ISSN 1662-4009 (online)

ESPE Yearbook of Paediatric Endocrinology (2021) 18 7.1 | DOI: 10.1530/ey.18.7.1

J Clin Endocrinol Metab. 2021 Mar 25:dgab190. doi: 10.1210/clinem/dgab190. PMID: 33765130.

In brief: This multicentre cohort study explores the frequency, long-term outcomes and potential predictors of central nervous system (CNS) lesions in 770 Turkish girls with central precocious puberty (CPP). The authors conclude that cranial MRI remains justified in all girls with CPP.

Comment: The proportion of girls with CPP with a CNS abnormality varies between 0-27% (1-4). Such abnormalities can be hamartomas, hydrocephaly, cysts, neoplasia, trauma, inflammatory diseases or developmental abnormalities. The 2007 ESPE-LWPES consensus discussed that the MRI requirement for girls who present CPP between ages 6-8 years is controversial (5). Girls with CPP < 6 years, with rapid pubertal progression or neurological symptoms are more likely to have a CNS abnormality. However, a small proportion of girls without neurological symptoms or very early presentation might still have CNS abnormalities on MRI.

The current study retrospectively analysed a cohort of 770 girls with CPP in 9 Turkish reference centres. 13.5% had an abnormal brain MRI, of whom 2.8% had a previously known lesion, and 3.8% had a causally related lesion. Two neoplastic lesions were identified, one low grade glioma and one meningioma. Five patients (0.6%) presented with pathologies that required neurosurgery. The most common brain abnormality was hamartoma, consistent with previous studies (4, 6). Age at breast development < 6 years and LH/FSH ratio < 0.6 were positively associated with a cerebral lesion, although those indicators were not robust enough to be used in clinical decision making. The prevalence of brain abnormalities in this cohort was comparable to previous studies (1,4, 6). Long term follow-up identified a low proportion of neoplasia (0.25%).

In summary, this retrospective study identified a new and causal MRI abnormality in 1:14 girls with CPP < 6 years, and 1:31 girls with CPP > 6 years. The authors conclude that, in the absence of strong clinical or biological predictors, cranial MRI remains justified in all girls with CPP. This raises the question of MRI accessibility in low income countries.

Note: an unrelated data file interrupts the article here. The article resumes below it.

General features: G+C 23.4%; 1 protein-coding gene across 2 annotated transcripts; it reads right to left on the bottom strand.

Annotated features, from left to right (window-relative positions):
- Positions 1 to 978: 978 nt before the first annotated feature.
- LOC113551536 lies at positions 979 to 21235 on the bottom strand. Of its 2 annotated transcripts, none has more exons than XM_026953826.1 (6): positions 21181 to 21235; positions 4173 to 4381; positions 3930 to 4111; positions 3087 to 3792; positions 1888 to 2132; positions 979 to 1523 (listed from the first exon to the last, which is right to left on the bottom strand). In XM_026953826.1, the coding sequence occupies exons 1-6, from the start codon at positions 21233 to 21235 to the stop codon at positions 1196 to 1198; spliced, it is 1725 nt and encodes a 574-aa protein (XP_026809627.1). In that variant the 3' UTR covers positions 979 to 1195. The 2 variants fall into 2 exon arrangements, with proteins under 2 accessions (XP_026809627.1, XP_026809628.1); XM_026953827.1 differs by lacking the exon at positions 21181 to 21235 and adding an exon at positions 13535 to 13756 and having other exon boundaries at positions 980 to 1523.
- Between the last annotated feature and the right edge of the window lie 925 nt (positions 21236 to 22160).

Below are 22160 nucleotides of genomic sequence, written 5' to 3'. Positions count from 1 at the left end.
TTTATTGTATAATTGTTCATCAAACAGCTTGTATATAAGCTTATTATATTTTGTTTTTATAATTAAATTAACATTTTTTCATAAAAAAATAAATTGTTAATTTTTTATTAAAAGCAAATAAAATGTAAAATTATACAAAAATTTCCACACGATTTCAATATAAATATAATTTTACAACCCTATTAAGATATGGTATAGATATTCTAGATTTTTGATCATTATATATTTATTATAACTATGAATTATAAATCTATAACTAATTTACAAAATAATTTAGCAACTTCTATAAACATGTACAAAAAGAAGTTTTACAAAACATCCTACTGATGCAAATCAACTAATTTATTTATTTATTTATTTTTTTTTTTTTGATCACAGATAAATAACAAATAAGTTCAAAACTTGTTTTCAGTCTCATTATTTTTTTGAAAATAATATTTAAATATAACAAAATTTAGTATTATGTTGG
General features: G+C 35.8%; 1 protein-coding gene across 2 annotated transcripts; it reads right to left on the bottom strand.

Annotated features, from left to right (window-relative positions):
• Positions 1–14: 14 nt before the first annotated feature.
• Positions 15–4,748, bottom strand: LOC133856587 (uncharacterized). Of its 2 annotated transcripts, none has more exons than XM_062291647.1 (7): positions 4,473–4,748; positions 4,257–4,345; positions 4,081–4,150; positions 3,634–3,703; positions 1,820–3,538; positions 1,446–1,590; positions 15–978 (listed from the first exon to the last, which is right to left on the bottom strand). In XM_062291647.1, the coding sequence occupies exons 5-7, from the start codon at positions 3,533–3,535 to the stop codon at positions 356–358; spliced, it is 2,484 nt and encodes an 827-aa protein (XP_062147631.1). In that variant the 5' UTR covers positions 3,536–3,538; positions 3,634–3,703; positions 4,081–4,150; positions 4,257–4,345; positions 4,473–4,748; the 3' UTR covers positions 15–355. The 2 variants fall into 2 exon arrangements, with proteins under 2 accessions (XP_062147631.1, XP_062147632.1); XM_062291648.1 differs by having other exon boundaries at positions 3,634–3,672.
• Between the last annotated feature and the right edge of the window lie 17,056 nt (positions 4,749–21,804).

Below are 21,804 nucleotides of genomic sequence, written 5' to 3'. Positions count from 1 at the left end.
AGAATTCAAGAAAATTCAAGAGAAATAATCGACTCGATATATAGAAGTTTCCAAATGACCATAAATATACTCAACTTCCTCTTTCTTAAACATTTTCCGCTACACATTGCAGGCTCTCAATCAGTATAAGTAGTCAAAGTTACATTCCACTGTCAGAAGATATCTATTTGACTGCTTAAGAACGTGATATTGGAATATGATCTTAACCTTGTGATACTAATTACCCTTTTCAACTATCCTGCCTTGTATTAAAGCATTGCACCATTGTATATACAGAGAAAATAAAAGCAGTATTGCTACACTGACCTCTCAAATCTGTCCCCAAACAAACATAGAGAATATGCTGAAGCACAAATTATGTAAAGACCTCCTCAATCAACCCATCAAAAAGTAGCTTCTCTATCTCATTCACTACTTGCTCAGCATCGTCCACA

Reference: 1. Cisternino M, Arrigo T, Pasquino AM, Tinelli C, Antoniazzi F, Beduschi L, Bindi G, Borrelli P, De Sanctis V, Farello G, Galluzzi F, Gargantini L, Lo Presti D, Sposito M, Tatò L. (2000) Etiology and age incidence of precocious puberty in girls: a multicentric study. J Pediatr Endocrinol Metab. 13 Suppl 1:695–701.2. Chalumeau M, Hadjiathanasiou CG, Ng SM, Cassio A, Mul D, Cisternino M, Partsch CJ, Theodoridis C, Didi M, Cacciari E, Oostdijk W, Borghesi A, Sippell WG, Bréart G, Brauner R. (2003) Selecting girls with precocious puberty for brain imaging: validation of European evidence-based diagnosis rule. J Pediatr 143(4):445–50.3. Mogensen SS, Aksglaede L, Mouritsen A, Sørensen K, Main KM, Gideon P, Juul A. (2012) Pathological and incidental findings on brain MRI in a single-center study of 229 consecutive girls with early or precocious puberty. PLoS One 7(1):e298294. Pedicelli S, Alessio P, Scire G, Cappa M, Cianfarani S. (2014) Routine screening by brain magnetic resonance imaging is not indicated in every girl with onset of puberty between the ages of 6 and 8 years. J Clin Endocrinol Metab. 99 (12):4455–4461.5. Carel JC, Eugster EA, Rogol A, Ghizzoni L, Palmert MR; ESPE-LWPES GnRH Analogs Consensus Conference Group, Antoniazzi F, Berenbaum S, Bourguignon JP, Chrousos GP, Coste J, Deal S, de Vries L, Foster C, Heger S, Holland J, Jahnukainen K, Juul A, Kaplowitz P, Lahlou N, Lee MM, Lee P, Merke DP, Neely EK, Oostdijk W, Phillip M, Rosenfield RL, Shulman D, Styne D, Tauber M, Wit JM. (2009) Consensus statement on the use of gonadotropin-releasing hormone analogs in children. Pediatrics. 123(4):e752–e762.6. Chalumeau M, Chemaitilly W, Trivin C, Adan L, Bréart G, Brauner R. (2002) Central precocious puberty in girls: an evidence based diagnosis tree to predict central nervous system abnormalities. Pediatrics 109 (1):61–67.

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